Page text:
Khandekar R, Al-Motowa S, Alkatan HM, Karaoui M, Ortiz A. Incidence and determinants of endophthalmitis within 6 months of surgeries over a 2-year period at King Khaled Eye Specialist Hospital, Saudi Arabia: A review. Middle East Afr J Ophthalmol [serial online] 2015 [cited 2020 Aug 11];22:198-202. Available from: http://www.meajo.org/text.asp?2015/22/2/198/154397


   Introduction Top


In ophthalmic surgery, infection is a dreaded complication. Both causative agents and treatment are toxic to the retina and result in irreversible visual impairment. Prevention is, therefore, the best measure. Large eye hospitals have infection control units and quality management departments to ensure prompt and adequate steps to prevent and control infections during and soon after surgery. With the advent of modern antibiotics and intravitreal administration, infections are controlled quickly, and visual disabilities are lower than previously reported. [1]

The majority of literature on endophthalmitis relates to cataract surgery as it is the most common intraocular surgery. With lens implantation during modern cataract surgery, the risk of infection is also higher. Intravitreal injection for treating posterior segment pathologies is another procedure that could cause endophthalmitis. [2],[3] Studies from Saudi Arabia reviewed the outcomes of treatment of endophthalmitis with antibiotics. However, they were procedure specific and related to the outcomes. [4],[5],[6]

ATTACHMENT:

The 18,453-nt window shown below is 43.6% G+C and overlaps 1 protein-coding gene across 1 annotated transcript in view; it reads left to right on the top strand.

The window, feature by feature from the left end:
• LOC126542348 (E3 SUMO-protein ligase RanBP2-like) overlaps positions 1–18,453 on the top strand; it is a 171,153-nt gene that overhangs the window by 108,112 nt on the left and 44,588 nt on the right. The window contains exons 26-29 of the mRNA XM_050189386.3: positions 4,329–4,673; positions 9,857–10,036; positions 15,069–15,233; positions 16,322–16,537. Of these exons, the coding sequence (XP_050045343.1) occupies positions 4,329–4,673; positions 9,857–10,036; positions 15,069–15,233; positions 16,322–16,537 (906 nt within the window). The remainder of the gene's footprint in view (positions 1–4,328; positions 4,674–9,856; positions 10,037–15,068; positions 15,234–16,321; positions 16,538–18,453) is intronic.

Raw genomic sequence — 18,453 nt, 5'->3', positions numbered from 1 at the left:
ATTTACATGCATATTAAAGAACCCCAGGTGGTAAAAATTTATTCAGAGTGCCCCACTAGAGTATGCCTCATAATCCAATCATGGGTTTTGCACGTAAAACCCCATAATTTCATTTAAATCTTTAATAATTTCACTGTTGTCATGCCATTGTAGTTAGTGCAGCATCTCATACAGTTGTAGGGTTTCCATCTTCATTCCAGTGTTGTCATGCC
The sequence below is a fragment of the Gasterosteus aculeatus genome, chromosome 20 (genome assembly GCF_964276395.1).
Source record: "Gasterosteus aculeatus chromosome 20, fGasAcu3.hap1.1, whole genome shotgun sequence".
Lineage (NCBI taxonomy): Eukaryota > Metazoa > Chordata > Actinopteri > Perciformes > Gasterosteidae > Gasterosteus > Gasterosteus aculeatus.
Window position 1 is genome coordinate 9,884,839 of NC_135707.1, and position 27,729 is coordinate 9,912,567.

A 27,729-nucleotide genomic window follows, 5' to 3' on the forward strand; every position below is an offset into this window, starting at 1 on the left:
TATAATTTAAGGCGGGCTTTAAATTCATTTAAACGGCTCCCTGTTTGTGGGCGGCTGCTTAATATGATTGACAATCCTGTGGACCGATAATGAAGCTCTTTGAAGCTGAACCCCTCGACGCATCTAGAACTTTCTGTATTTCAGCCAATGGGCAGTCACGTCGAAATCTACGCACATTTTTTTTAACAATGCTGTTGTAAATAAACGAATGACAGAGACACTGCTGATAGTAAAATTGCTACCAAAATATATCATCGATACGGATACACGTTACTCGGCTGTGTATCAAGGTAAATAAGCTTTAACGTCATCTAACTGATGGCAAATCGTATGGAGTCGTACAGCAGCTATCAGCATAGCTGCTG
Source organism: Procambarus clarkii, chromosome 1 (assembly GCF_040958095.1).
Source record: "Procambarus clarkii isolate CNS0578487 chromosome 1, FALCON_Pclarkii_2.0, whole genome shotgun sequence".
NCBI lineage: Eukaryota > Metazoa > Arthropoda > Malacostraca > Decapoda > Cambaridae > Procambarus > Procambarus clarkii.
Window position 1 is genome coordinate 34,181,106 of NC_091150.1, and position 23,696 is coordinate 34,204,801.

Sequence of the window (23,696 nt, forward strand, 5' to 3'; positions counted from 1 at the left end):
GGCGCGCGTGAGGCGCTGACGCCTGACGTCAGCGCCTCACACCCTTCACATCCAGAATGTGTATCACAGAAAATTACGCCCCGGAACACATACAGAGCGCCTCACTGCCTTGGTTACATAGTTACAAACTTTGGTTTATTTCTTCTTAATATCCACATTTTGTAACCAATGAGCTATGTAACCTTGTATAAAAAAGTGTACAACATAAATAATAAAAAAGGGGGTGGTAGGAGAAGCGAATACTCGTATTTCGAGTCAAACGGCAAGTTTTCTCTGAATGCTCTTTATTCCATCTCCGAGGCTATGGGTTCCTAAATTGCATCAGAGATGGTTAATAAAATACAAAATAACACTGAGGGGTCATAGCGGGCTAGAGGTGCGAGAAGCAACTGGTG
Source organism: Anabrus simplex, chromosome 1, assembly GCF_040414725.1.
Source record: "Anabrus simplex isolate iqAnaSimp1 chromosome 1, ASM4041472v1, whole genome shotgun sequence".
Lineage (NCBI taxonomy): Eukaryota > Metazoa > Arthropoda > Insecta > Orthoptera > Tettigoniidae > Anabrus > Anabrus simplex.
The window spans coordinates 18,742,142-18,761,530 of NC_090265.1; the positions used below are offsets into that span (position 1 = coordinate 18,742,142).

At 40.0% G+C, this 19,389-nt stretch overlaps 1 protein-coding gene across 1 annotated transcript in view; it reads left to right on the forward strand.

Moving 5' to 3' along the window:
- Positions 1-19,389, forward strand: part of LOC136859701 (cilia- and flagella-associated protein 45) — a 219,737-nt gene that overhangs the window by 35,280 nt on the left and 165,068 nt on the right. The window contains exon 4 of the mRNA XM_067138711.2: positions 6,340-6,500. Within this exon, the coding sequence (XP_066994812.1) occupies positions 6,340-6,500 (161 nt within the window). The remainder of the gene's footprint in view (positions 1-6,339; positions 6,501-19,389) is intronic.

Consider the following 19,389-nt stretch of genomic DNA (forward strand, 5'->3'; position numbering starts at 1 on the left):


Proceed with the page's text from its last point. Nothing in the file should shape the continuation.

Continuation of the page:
The infection prevention and control team of the quality management department at King Khaled Eye Specialist Hospital (KKESH) reviewed postoperative endophthalmitis cases. These cases are reported based on the event notification system. The present study estimates the incidence and determinants of postoperative endophthalmitis at KKESH and recommends measures to address the problem.


   Methods Top


The Institutional Review Board of KKESH approved this study. As this was a retrospective review of health information and the identity of the patients was kept confidential, written permission of patients with endophthalmitis was waived. This study was conducted between March 25, 2013 and April 15, 2013. Data from July 1, 2010 to June 30, 2012 about reported endophthalmitis cases were reviewed. Data collected from patient charts included, the cause of endophthalmitis, the surgical details and follow-up findings.

Patients who underwent surgery in the operating theaters as well as those who received intravitreal injection at KKESH constituted the denominator for calculating the incidence of endophthalmitis.

Patients, who underwent surgery at KKESH and had intraocular infection within 6 months postoperatively, were included in the present study. Cases of endophthalmitis that underwent primary surgery at institution other than KKESH were excluded from this study. Cases with a history of trauma as the underlying cause of endophthalmitis were also excluded from this study.

The hospital infection control team undertook this study with the aid of an epidemiologist. The protocol to prevent and manage infection following ocular surgery and cataract surgeries conform to international standards. [7],[8]